It is not known whether cat's claw passes into breast milk or if it could harm a nursing baby. You should not breast-feed while using this product.
Do not give any herbal/health supplement to a child without medical advice.
How should I take cat's claw?
When considering the use of herbal supplements, seek the advice of your doctor. You may also consider consulting a practitioner who is trained in the use of herbal/health supplements.
If you choose to use cat's claw, use it as directed on the package or as directed by your doctor, pharmacist, or other healthcare provider. Do not use more of this product than is recommended on the label.
Do not use different forms (tablets, liquid, tincture, teas, etc) of cat's claw at the same time without medical advice. Using different formulations together increases the risk of an overdose.
If you need surgery, stop taking cat's claw at least 2 weeks ahead of time.
Call your doctor if the condition you are treating with cat's claw does not improve, or if it gets worse while using this product.
Store at room temperature away from moisture and heat.
What happens if I miss a dose?
Skip the missed dose if it is almost time for your next scheduled dose. Do not use extra cat's claw to make up the missed dose.
What happens if I overdose?
Seek emergency medical attention or call the Poison Help line at 1-800-222-1222.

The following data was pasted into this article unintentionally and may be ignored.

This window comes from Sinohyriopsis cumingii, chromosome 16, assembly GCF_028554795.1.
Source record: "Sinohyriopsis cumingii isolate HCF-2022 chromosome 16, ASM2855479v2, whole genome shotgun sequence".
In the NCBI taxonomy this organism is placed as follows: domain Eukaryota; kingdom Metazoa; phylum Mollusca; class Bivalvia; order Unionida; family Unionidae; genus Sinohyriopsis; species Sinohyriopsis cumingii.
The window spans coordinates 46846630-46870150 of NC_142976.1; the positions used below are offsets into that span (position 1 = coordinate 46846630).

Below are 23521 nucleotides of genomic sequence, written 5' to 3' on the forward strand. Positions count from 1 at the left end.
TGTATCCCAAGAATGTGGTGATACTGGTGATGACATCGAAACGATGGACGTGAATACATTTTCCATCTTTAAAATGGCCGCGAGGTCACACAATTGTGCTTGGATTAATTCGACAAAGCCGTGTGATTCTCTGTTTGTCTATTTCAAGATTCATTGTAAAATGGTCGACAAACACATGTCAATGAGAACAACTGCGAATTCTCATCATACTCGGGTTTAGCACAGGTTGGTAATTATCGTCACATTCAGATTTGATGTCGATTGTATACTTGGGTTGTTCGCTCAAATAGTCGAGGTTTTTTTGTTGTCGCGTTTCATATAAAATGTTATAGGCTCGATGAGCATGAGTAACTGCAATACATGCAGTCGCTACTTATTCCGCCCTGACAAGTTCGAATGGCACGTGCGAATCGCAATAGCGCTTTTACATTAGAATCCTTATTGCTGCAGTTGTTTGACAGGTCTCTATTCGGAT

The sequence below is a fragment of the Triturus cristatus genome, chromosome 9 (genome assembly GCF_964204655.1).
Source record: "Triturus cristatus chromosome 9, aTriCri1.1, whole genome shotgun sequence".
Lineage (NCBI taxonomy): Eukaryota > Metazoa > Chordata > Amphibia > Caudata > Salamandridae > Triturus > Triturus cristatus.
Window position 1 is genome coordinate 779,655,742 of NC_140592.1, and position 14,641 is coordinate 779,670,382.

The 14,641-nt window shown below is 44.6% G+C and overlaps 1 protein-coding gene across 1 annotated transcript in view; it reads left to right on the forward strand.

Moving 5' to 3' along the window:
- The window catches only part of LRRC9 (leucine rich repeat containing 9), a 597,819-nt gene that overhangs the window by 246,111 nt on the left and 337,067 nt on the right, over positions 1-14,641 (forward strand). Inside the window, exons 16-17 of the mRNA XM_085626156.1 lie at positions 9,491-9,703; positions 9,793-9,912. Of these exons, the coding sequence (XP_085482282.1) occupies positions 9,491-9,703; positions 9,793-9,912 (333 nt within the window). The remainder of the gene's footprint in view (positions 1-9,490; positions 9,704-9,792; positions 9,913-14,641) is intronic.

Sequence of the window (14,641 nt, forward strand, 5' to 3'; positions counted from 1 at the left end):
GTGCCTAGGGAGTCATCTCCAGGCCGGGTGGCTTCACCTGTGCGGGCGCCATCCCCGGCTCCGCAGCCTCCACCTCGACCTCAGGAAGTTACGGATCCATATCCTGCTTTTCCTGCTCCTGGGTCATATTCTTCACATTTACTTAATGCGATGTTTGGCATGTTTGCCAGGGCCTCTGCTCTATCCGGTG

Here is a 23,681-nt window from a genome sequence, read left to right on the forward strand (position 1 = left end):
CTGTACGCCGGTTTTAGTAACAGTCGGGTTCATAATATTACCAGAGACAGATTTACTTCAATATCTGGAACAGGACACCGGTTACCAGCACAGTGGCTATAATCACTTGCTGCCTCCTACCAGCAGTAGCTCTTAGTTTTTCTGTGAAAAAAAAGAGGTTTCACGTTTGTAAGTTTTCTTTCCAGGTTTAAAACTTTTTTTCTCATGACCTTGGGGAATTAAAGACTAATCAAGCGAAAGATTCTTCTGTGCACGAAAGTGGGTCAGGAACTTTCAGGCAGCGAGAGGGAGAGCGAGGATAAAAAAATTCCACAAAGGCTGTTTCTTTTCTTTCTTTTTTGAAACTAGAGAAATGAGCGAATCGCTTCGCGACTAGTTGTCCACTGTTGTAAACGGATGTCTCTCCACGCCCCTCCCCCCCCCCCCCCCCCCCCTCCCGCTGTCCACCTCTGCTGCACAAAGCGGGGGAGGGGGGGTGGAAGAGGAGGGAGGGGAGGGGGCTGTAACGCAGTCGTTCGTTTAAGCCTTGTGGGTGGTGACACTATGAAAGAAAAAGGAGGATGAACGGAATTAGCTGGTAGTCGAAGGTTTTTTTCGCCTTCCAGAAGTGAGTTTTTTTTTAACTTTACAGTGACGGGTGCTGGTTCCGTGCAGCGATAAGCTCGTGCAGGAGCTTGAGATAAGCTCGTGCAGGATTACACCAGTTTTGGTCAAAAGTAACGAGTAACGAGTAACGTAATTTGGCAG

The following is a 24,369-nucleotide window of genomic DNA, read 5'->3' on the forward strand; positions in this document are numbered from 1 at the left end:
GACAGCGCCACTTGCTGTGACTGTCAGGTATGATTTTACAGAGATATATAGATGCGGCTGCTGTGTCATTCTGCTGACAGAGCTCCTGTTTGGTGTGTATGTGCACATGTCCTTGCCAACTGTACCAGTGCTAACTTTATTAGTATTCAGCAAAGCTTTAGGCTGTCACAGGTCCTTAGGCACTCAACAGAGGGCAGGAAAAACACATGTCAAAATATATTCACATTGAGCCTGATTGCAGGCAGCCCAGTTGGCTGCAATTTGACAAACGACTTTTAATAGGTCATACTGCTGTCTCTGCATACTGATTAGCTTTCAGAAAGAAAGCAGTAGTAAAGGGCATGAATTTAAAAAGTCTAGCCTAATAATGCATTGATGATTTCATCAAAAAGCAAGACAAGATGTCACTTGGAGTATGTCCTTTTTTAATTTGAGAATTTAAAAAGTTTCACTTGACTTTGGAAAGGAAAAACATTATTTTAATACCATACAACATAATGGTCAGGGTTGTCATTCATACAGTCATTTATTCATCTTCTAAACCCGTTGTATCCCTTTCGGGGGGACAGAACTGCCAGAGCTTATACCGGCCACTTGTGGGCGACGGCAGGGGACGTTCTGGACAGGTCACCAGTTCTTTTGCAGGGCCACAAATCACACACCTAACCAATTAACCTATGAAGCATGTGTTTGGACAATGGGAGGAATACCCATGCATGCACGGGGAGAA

What should I avoid while taking cat's claw?
Avoid taking other herbal/health supplements such as casein protein, coenzyme Q-10 (ubiquinone), fish oil, L-arginine, lycium, or stinging nettle. Combining cat's claw with any of these substances may cause your blood pressure to get too low.
What other drugs will affect cat's claw?
Do not take cat's claw without medical advice if you are using a medication to treat any of the following conditions:
- any type of infection (including HIV, malaria, or tuberculosis);
- anxiety or depression;
- asthma or allergies;
- erectile dysfunction;
- heartburn or GERD;
- high blood pressure, high cholesterol, or a heart condition;
- migraine headaches;
- psoriasis, rheumatoid arthritis, or other autoimmune disorders;
- a psychiatric disorder; or
Tell your doctor about all other medicines you use, and those you start or stop using during your treatment with cat's claw, especially:
- birth control pills or hormone replacement therapy; or
- drugs that weaken the immune system such as cancer medicine, steroids, and medicines to prevent organ transplant rejection.
This list is not complete. Other drugs may interact with cat's claw, including prescription and over-the-counter medicines, vitamins, and herbal products. Not all possible interactions are listed in this medication guide.
Where can I get more information?
Consult with a licensed healthcare professional before using any herbal/health supplement. Whether you are treated by a medical doctor or a practitioner trained in the use of natural medicines/supplements, make sure all your healthcare providers know about all of your medical conditions and treatments.